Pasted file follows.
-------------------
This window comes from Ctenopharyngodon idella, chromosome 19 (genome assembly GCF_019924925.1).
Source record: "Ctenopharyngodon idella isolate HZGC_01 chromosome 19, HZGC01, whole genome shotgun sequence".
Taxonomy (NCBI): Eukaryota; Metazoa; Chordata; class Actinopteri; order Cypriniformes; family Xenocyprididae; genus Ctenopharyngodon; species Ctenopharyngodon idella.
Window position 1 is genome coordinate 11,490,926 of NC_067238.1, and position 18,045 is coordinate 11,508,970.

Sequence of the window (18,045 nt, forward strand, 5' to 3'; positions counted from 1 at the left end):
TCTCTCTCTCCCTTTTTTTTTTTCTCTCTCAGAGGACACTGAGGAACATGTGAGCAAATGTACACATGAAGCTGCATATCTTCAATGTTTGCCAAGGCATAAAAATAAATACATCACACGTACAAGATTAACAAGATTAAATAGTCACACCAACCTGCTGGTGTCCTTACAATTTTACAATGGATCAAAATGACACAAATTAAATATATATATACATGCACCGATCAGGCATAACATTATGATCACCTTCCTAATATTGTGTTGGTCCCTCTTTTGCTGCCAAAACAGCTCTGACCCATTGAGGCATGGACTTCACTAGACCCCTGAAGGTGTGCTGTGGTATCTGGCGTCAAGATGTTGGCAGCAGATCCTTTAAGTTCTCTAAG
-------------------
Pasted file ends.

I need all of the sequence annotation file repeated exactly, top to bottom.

This window comes from Ctenopharyngodon idella, chromosome 19 (genome assembly GCF_019924925.1).
Source record: "Ctenopharyngodon idella isolate HZGC_01 chromosome 19, HZGC01, whole genome shotgun sequence".
Taxonomy (NCBI): Eukaryota; Metazoa; Chordata; class Actinopteri; order Cypriniformes; family Xenocyprididae; genus Ctenopharyngodon; species Ctenopharyngodon idella.
Window position 1 is genome coordinate 11,490,926 of NC_067238.1, and position 18,045 is coordinate 11,508,970.

Sequence of the window (18,045 nt, forward strand, 5' to 3'; positions counted from 1 at the left end):
TCTCTCTCTCCCTTTTTTTTTTTCTCTCTCAGAGGACACTGAGGAACATGTGAGCAAATGTACACATGAAGCTGCATATCTTCAATGTTTGCCAAGGCATAAAAATAAATACATCACACGTACAAGATTAACAAGATTAAATAGTCACACCAACCTGCTGGTGTCCTTACAATTTTACAATGGATCAAAATGACACAAATTAAATATATATATACATGCACCGATCAGGCATAACATTATGATCACCTTCCTAATATTGTGTTGGTCCCTCTTTTGCTGCCAAAACAGCTCTGACCCATTGAGGCATGGACTTCACTAGACCCCTGAAGGTGTGCTGTGGTATCTGGCGTCAAGATGTTGGCAGCAGATCCTTTAAGTTCTCTAAG